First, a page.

Singapore — The Police announced on Sunday (Feb 20) that 13 people have been arrested over the recent OCBC phishing scam that victimised 790 victims whose losses added up to S$13.7 million.
Seven of the arrested individuals have been charged.
Of the 13, nine are males from the ages of 19 to 21, and four are females aged 19 to 22.
Since December of last year, when the scam began, Police said they’ve been closely monitoring the situation and through “thorough investigations and extensive probes,” were able to identify 13 people involved in the scams, CNA reported.
The 13 were arrested by the Police officers from the Criminal Investigation Department (CID) last Wednesday and Thursday (Feb 16 and 17).
They were able to seize mobile devices, bank cards, SIM cards, cash amounting to S$2,760, as well as two Rolex watches worth a total of S$35,600.
By Friday (Feb 18) seven of the men arrested were charged with assisting another to retain benefits from criminal conduct.
If they are convicted they can go to jail for as long as ten years, be made to pay a fine of as much as S$500,000 or both.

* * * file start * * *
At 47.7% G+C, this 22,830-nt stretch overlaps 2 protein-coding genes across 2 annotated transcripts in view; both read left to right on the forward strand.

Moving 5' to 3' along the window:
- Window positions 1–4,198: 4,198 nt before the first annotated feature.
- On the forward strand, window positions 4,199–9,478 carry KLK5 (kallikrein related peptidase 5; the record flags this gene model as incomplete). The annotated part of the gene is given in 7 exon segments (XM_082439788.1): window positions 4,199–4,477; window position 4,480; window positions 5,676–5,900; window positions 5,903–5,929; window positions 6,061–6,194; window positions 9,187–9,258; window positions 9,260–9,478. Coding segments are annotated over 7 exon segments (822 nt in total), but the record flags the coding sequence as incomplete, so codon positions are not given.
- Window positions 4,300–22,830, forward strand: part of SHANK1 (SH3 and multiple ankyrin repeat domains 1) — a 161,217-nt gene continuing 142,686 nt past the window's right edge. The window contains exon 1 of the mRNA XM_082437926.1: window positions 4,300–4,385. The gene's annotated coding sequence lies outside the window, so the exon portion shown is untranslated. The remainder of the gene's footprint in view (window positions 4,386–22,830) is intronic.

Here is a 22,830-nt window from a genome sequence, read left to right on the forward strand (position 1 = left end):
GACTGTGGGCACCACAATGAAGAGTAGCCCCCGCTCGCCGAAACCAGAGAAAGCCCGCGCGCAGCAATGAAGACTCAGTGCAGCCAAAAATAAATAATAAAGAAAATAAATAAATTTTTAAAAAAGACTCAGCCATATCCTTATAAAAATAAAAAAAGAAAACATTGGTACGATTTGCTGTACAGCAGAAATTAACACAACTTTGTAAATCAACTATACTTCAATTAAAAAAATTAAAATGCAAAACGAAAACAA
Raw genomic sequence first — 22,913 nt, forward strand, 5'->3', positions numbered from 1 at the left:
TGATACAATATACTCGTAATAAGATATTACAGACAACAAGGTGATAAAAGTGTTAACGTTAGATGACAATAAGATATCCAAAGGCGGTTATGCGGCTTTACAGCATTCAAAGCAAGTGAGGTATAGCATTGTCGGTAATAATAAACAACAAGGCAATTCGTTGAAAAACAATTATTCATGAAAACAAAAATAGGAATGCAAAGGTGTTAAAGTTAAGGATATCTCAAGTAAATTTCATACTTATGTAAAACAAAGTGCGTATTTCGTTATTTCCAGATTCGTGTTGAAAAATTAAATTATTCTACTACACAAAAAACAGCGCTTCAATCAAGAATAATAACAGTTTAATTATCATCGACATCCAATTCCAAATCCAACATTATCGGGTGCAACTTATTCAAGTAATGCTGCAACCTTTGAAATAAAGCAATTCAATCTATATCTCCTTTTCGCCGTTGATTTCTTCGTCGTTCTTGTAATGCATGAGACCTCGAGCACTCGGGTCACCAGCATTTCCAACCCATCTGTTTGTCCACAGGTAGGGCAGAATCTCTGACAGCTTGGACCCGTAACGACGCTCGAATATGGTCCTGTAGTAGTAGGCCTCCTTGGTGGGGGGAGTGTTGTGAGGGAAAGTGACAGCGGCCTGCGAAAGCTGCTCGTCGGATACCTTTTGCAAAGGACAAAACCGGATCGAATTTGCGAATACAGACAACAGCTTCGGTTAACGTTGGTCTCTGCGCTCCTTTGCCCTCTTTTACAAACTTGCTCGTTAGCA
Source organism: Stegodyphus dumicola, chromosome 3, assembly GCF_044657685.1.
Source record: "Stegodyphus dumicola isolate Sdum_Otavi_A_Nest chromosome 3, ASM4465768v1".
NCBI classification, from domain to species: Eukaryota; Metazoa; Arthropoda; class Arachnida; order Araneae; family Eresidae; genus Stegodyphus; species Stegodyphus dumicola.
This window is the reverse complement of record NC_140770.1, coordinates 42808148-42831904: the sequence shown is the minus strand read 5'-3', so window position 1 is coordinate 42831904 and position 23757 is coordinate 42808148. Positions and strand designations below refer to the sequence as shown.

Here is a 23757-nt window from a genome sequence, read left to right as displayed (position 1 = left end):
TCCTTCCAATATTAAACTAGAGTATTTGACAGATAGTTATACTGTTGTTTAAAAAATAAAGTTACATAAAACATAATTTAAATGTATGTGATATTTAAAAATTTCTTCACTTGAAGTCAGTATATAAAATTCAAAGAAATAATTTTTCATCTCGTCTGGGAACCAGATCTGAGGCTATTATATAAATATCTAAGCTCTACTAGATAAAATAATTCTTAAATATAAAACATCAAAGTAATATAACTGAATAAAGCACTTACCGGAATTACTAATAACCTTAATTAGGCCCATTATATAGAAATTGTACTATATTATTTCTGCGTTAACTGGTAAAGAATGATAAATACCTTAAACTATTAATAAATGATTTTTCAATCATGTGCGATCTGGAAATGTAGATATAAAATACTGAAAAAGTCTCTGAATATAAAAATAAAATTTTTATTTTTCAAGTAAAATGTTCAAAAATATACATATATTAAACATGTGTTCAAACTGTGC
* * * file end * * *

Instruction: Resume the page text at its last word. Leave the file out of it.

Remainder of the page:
Further investigations are being carried out on the seven men, even as police continue to investigate the other six men and women who were arrested.
CNA quotes the Police as saying they “will spare no effort to track down any person who may be involved in scams, and perpetrators will be dealt with firmly and in accordance with the law.”
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The Police also reminded the public to reject requests by others to use their bank account or mobile lines, as they will be held accountable if these are linked to crimes.
“Combatting scams requires a whole of society effort. While police have stepped up our enforcement efforts, members of the public still play a vital role in the fight against scams,” the SPF said.
On Feb 15 (Tuesday) Minister of State (Home Affairs) Desmond Tan who heads the Inter-Ministry Committee on Scams told Parliament that some $2 million of the money taken illegally by scammers has been recovered.
He also told the House that 121 local bank accounts had been frozen in connection with the scams.
Mr Tan said that around S$2.2 million of the funds illegally siphoned off had been traced to 89 bank accounts overseas.
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OCBC customers who had been scammed had followed instructions sent by SMS from an account purposely designed to look like they had been sent by the bank.
Mr Tan told Parliament that the police had discovered 107 local and 171 overseas IP addresses that were connected to unauthorised use of the victims’ banking accounts online. The police are now investigating the local addresses. /TISG
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